For over 40 years, the Burmese state has been engaged in wholescale persecution of the Rohingya; denial and deprivation of their nationality; denial of their history and identity; restrictions on marriage and children; forced malnutrition and forced labour; restrictions on education, healthcare and movement; arbitrary arrests and killings; all with the cumulative intent of denying their participation in society, driving them out and destroying them. This systemic and structured persecution has been interspersed with waves of acute violence carried out by state and non-state actors alike – in 1978, 1991, 2012, 2015; and has been fuelled by the most vitriolic propaganda campaign which has brainwashed a country into reviling and fearing the most vulnerable and downtrodden among them.

For too long, the calls of human rights actors have been ignored, dismissed, muted. For too long, other labels have been used so as not to offend. ‘Inter-communal violence’ cried the world in 2012, when the state apparatus lined up with Rakhine extremists to kill, plunder, drive out and displace hundreds of thousands of Rohingya: ‘genocide’ and ‘crimes against humanity’ whispered the activists who saw a deathly 40-year-old pattern.

Genocide never happens in isolation, nor is it inevitable. It is denied, enabled, enforced; through lies, complicity, counter-narratives, propaganda, turning a blind eye, weighing human life against economic and geopolitical gain. For genocide to be possible, the right environment has to be carefully cultivated over many years. For it to actually be carried out, the rest of the world has to be too divided, conflicted, selfish or indecisive to – even for a short moment in time – come together to protect those under fire. In the Rohingya genocide, we see all these ingredients and more.


The arbitrary denial and deprivation of Rohingya’s Burmese nationality has played a pivotal role in how they are perceived and treated. Rohingya have faced targeted exclusion and persecution at least since the 1970s; but it was the 1982 citizenship law which entrenched their statelessness. The Rohingya were denied citizenship because they are an unwanted minority. Once made stateless, this was used to reinforce the dominant narrative that they are not from Burma, that they are illegal immigrants from Bangladesh. Their statelessness was drawn on to deny their identity (they are Bengali, there are no Rohingya) and their history. It became the justification for the suffocating restrictions imposed on them. It mattered not, that there was no international law or historical basis for any of this.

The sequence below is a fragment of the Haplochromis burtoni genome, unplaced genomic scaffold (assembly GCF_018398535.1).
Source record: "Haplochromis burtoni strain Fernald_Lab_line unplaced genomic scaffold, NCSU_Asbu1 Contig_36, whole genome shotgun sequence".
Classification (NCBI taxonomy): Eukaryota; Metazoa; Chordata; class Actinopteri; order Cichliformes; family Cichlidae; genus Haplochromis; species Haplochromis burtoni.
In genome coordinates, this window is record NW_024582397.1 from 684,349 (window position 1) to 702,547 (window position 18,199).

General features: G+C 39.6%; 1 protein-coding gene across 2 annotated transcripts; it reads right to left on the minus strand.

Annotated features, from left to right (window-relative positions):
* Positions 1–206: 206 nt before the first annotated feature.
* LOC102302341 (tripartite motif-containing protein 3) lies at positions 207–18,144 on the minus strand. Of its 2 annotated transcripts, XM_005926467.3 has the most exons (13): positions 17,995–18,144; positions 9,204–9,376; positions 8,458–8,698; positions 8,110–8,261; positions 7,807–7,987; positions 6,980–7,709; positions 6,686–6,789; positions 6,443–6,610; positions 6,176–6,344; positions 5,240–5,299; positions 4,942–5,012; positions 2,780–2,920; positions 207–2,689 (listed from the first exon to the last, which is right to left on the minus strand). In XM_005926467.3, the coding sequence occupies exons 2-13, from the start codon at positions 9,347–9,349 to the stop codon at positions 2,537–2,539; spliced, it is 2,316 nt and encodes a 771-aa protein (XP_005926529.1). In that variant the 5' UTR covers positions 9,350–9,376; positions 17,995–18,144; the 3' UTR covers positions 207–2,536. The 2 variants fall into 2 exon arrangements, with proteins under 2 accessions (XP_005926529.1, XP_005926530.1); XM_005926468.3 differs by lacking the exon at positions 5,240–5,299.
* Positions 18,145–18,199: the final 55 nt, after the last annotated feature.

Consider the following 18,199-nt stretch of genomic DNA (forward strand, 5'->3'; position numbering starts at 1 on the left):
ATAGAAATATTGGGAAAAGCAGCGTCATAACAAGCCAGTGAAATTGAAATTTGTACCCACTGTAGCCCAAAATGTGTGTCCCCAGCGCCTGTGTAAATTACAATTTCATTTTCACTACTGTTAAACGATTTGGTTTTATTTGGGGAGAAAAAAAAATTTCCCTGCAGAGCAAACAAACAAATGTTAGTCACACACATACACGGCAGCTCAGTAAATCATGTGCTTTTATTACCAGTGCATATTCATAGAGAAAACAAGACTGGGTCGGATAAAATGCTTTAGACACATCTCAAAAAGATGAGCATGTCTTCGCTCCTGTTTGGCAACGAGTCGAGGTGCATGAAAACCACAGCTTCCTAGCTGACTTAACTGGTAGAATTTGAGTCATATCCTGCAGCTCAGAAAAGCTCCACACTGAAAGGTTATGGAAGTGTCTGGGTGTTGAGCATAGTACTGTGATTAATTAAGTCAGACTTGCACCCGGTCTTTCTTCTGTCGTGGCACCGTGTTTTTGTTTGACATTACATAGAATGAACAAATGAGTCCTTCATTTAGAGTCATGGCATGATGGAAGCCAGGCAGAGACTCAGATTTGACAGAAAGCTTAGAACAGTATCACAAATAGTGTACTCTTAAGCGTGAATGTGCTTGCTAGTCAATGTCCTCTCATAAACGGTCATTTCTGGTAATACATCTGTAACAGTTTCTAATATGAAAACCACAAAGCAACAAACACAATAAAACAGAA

The jihadist terrorist narrative

Myanmar justifies its brutalisation of the Rohingya, by pointing to the ‘jihadist’, ‘terrorist’ ARSA. It is a convenient narrative that feeds off a wider global islamophobia. The state – and particularly the military – is intent on painting the Rohingya as violent extremists for two reasons. First, to attribute state crimes against the Rohingya to the Rohingya themselves. Second, to garner domestic and international support for the terror that the military is unleashing.

The amateurish propaganda footage of the state, of clearly non-Rohingya torch bearers setting houses alight has been dwarfed by the testimony from among the over 400,000 refugees who have fled to Bangladesh, as well as the few reports that have been possible for independent reporters within Rakhine state. There is no doubt that the ARSA are a violent group, though their size and capacity appears to be grossly exaggerated. And while violence is never the answer, it is worth bearing in mind that members of many minority groups, including others in Myanmar, have resorted to armed resistance in the face of much less than has been meted out to the Rohingya over the decades. It is also important to note that ARSA’s public demands have been for equal rights and protection of the Rohingya, an independent UN investigation and accountability for perpetrators.

Aung San Suu Kyi